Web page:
3-year-old motor skills and red flags

Amy Graber PT, DPT

Let’s talk 3-year-old motor skills! One of our favorite patient populations at Fit Family Physical Therapy is our toddler group! We love bringing mobile pediatric physical therapy to the homes, schools, or playgrounds of these kiddos. In our physical therapy treatment, we spend time working (and playing!) with the toddler, but also empowering and educating our patients’ parents with the resources and understanding to continue to help their own child.

It’s important to remember that motor skills become much more variable between ages 2-4 years old. While milestone charts are a great way to check on skills, the charts should not be considered a firm endpoint all the time for judging gross motor development. Exposure to certain skills, variability in size or stature, and general motivation for play may vary among kids and this can impact developmental progression. Before jumping to any conclusions, it is important to discuss your specific 3-year-old’s motor skills with a trusted medical professional that understands your child’s background, medical history, home life, etc. Not all children are exposed to the same activities and a lack of skill may be due to a lack of time spent performing those activities.

Major red flags in 3-year-old motor skills would be loss or regression of any prior skills (unable to walk or jump as was previously able), frequent falls or injuries, any excessive delays (i.e. not running or jumping at all), and fatigue with activity that seems to limit participation in play or other social activities.

3-year-old motor skills and red flags

What are some motor skills to look for in your 3-year-old?

Some motor skills that would be recommended for a 3-year-old:

  • Can stand on one leg for a few seconds
  • Can run with a mature running pattern: arm swing, knee drive, runs on toes
  • Can pedal a tricycle
  • Can throw a ball with a single hand overhand pattern
  • Can jump up to 24″ apart
  • Can begin to hop on one leg
  • Can perform a single sit up from a lying down position with little to no assistance
  • Can climb up a playground ladder with 3 rungs

What are some motor skill red flags to look for in your 3-year-old?

It might be good to get a second opinion if your 3-year-old displays any of the following:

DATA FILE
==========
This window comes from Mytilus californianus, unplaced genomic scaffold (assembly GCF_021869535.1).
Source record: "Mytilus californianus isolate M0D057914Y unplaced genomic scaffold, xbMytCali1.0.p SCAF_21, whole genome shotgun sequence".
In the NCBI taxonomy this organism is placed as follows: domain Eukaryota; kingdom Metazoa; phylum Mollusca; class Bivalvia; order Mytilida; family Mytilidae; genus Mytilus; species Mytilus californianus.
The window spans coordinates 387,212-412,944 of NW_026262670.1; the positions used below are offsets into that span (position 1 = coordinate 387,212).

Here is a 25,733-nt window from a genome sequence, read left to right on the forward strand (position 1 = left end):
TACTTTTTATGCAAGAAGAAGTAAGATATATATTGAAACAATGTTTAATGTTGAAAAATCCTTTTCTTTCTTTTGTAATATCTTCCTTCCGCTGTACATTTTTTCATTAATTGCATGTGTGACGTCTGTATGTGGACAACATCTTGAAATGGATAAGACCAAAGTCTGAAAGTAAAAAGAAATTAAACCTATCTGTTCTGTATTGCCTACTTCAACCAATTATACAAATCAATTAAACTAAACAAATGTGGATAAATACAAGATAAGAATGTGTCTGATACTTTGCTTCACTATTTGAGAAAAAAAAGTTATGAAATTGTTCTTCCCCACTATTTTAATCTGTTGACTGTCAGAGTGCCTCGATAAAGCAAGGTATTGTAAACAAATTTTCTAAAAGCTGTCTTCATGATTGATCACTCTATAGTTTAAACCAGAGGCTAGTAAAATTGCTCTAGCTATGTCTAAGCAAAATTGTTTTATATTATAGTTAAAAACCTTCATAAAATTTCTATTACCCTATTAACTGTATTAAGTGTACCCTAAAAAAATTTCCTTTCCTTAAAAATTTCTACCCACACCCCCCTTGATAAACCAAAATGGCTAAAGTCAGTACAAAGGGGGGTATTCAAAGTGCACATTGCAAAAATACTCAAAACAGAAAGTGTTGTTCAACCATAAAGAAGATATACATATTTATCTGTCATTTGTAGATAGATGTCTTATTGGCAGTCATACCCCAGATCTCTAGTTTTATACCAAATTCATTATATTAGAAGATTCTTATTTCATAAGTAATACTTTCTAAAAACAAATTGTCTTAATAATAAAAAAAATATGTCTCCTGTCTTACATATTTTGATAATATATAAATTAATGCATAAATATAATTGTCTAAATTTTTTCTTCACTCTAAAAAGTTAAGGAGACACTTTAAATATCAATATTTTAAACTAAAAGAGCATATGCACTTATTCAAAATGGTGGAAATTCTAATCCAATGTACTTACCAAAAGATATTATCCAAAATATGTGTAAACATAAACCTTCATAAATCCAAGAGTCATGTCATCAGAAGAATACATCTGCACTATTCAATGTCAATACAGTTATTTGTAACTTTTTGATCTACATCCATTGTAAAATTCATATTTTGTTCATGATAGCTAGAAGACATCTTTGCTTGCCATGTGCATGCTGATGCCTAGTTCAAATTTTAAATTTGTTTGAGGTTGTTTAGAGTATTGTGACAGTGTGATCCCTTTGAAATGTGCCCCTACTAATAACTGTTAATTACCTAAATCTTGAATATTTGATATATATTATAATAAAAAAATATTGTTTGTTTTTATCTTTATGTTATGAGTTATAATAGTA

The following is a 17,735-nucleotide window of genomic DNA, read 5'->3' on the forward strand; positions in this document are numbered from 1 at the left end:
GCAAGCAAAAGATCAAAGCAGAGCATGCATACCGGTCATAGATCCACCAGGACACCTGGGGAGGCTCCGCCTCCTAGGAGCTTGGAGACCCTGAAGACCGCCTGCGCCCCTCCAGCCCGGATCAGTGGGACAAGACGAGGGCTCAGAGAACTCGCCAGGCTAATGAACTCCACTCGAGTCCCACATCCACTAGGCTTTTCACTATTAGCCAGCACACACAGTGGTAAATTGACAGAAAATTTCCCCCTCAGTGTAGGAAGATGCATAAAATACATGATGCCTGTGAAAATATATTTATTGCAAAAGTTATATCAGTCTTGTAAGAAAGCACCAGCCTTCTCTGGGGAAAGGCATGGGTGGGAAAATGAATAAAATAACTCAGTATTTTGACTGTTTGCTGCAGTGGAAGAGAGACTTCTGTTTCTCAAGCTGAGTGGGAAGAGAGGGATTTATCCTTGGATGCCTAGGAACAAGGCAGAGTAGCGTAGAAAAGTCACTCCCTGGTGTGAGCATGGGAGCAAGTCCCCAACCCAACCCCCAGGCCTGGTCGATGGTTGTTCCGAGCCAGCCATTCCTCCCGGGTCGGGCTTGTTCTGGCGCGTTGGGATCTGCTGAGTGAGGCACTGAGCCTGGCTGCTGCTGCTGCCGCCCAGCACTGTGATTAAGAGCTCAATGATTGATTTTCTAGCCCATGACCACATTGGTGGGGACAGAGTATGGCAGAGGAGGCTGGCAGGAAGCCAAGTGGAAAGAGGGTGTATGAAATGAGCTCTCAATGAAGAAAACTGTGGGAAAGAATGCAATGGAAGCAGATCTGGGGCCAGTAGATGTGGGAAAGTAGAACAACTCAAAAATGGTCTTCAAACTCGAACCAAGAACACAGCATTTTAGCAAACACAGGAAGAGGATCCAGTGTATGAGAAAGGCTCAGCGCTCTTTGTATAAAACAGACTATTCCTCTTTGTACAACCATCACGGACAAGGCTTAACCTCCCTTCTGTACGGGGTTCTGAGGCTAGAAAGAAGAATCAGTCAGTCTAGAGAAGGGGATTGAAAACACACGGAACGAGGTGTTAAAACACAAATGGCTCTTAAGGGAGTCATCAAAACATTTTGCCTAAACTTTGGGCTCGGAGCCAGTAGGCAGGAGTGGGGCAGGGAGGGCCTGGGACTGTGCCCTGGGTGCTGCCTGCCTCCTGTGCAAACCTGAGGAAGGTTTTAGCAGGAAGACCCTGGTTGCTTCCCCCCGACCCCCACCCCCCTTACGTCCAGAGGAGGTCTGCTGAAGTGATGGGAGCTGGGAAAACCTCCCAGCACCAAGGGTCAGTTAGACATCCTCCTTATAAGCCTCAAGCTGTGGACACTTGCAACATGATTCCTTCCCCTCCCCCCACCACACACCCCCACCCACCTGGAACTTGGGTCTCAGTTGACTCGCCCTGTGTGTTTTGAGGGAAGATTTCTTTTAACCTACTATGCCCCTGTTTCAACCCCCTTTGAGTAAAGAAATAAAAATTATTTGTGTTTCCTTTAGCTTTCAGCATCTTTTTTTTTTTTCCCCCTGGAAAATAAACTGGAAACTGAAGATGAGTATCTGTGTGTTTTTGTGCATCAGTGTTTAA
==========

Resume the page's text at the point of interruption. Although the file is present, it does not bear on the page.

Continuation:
• Excessive falling or tripping (>2 falls per day)
  • Walking on tip toes more than 20% of the time
  • Unable to jump or hop
  • Has difficulty keeping up with peers at playground due to fatigue
  • Not yet running
  • Any regression of motor skills

As mentioned above, regression of motor skills is one of the most important red flags to look for in 3-year-old motor skills. If your child was previously mastering a skill but can no longer perform the skill, make sure to discuss this with your child’s medical provider.

3-year-old motor skills
3-year-old motor skills

Have questions about 3-year-old motor skills or toddler motor development?

If you need a second opinion or discussion about your 3-year-old’s motor skills, try discussing with your child’s pediatrician or a pediatric physical therapist. Either medical professional will be able to assess your specific child’s development and skill set and provide you with recommendations on next steps, if necessary.

Need pediatric physical therapy in Scottsdale? Contact us at Fit Family Physical Therapy for a free physical therapy consultation phone call. We can address your concerns and help you determine appropriate developmental milestones for your toddler. Skip the line with physician and insurance wait times, talk to us, and start your path to pain- and symptom-free activity today!

About the Author
Amy Graber PT, DPT

Amy Graber PT, DPT has practiced physical therapy in a variety of settings. She has worked specifically with the pediatric population, assisting infants and young children reach developmental milestones, or rehabilitating young athletes. Amy has also worked extensively with adult patients and finds equal joy in helping adults reduce disability and reach their movement potential. She has specific experience with orthopedics, gait & balance training, and geriatrics.

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